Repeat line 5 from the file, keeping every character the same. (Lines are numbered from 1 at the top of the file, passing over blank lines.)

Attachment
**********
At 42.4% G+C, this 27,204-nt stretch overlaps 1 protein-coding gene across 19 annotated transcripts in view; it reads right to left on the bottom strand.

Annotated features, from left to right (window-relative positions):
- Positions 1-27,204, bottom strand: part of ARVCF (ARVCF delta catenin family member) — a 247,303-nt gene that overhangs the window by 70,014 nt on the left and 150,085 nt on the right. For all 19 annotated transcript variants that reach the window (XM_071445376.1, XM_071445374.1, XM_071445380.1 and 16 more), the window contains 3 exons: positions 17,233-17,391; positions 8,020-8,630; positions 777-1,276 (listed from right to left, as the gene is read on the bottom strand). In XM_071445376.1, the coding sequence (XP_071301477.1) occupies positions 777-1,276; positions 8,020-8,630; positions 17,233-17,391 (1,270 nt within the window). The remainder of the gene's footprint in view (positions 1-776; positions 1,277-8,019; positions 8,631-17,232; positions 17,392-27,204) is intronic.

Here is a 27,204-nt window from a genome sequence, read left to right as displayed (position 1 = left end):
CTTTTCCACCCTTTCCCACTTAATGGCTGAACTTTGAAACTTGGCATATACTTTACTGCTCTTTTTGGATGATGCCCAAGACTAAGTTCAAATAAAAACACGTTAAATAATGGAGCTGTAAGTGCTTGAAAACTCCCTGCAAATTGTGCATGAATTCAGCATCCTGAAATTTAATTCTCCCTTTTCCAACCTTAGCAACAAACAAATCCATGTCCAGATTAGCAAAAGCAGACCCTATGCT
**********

CTTTTCCACCCTTTCCCACTTAATGGCTGAACTTTGAAACTTGGCATATACTTTACTGCTCTTTTTGGATGATGCCCAAGACTAAGTTCAAATAAAAACACGTTAAATAATGGAGCTGTAAGTGCTTGAAAACTCCCTGCAAATTGTGCATGAATTCAGCATCCTGAAATTTAATTCTCCCTTTTCCAACCTTAGCAACAAACAAATCCATGTCCAGATTAGCAAAAGCAGACCCTATGCT